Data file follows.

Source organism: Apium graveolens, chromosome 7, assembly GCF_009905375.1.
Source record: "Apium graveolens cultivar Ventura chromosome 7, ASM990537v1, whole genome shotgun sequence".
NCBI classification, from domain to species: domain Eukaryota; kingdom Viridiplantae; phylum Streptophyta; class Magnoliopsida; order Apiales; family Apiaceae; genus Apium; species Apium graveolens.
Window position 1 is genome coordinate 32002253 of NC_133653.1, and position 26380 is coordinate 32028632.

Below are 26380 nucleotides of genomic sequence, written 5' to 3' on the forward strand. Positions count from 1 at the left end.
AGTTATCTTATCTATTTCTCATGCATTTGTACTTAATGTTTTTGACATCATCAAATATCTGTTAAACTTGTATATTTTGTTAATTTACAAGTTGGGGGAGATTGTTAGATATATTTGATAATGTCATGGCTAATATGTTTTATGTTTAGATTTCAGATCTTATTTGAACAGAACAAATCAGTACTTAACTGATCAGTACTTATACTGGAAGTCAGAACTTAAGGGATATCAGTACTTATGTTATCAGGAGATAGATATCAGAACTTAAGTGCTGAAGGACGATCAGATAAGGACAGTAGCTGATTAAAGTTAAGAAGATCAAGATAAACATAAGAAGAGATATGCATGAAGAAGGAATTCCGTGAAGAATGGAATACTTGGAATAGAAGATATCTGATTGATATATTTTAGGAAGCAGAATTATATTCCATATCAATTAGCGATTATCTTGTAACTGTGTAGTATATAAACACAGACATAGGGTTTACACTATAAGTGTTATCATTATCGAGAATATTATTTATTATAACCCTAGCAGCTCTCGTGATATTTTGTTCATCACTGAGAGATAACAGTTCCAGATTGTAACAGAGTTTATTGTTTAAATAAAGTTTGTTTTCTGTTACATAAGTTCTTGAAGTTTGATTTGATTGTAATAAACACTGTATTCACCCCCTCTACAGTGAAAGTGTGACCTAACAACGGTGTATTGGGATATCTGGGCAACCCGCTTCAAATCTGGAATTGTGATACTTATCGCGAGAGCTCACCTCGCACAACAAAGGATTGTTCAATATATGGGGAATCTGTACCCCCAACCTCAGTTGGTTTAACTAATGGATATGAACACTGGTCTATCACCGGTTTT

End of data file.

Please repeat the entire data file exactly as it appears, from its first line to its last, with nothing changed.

Source organism: Apium graveolens, chromosome 7, assembly GCF_009905375.1.
Source record: "Apium graveolens cultivar Ventura chromosome 7, ASM990537v1, whole genome shotgun sequence".
NCBI classification, from domain to species: domain Eukaryota; kingdom Viridiplantae; phylum Streptophyta; class Magnoliopsida; order Apiales; family Apiaceae; genus Apium; species Apium graveolens.
Window position 1 is genome coordinate 32002253 of NC_133653.1, and position 26380 is coordinate 32028632.

Below are 26380 nucleotides of genomic sequence, written 5' to 3' on the forward strand. Positions count from 1 at the left end.
AGTTATCTTATCTATTTCTCATGCATTTGTACTTAATGTTTTTGACATCATCAAATATCTGTTAAACTTGTATATTTTGTTAATTTACAAGTTGGGGGAGATTGTTAGATATATTTGATAATGTCATGGCTAATATGTTTTATGTTTAGATTTCAGATCTTATTTGAACAGAACAAATCAGTACTTAACTGATCAGTACTTATACTGGAAGTCAGAACTTAAGGGATATCAGTACTTATGTTATCAGGAGATAGATATCAGAACTTAAGTGCTGAAGGACGATCAGATAAGGACAGTAGCTGATTAAAGTTAAGAAGATCAAGATAAACATAAGAAGAGATATGCATGAAGAAGGAATTCCGTGAAGAATGGAATACTTGGAATAGAAGATATCTGATTGATATATTTTAGGAAGCAGAATTATATTCCATATCAATTAGCGATTATCTTGTAACTGTGTAGTATATAAACACAGACATAGGGTTTACACTATAAGTGTTATCATTATCGAGAATATTATTTATTATAACCCTAGCAGCTCTCGTGATATTTTGTTCATCACTGAGAGATAACAGTTCCAGATTGTAACAGAGTTTATTGTTTAAATAAAGTTTGTTTTCTGTTACATAAGTTCTTGAAGTTTGATTTGATTGTAATAAACACTGTATTCACCCCCTCTACAGTGAAAGTGTGACCTAACAACGGTGTATTGGGATATCTGGGCAACCCGCTTCAAATCTGGAATTGTGATACTTATCGCGAGAGCTCACCTCGCACAACAAAGGATTGTTCAATATATGGGGAATCTGTACCCCCAACCTCAGTTGGTTTAACTAATGGATATGAACACTGGTCTATCACCGGTTTT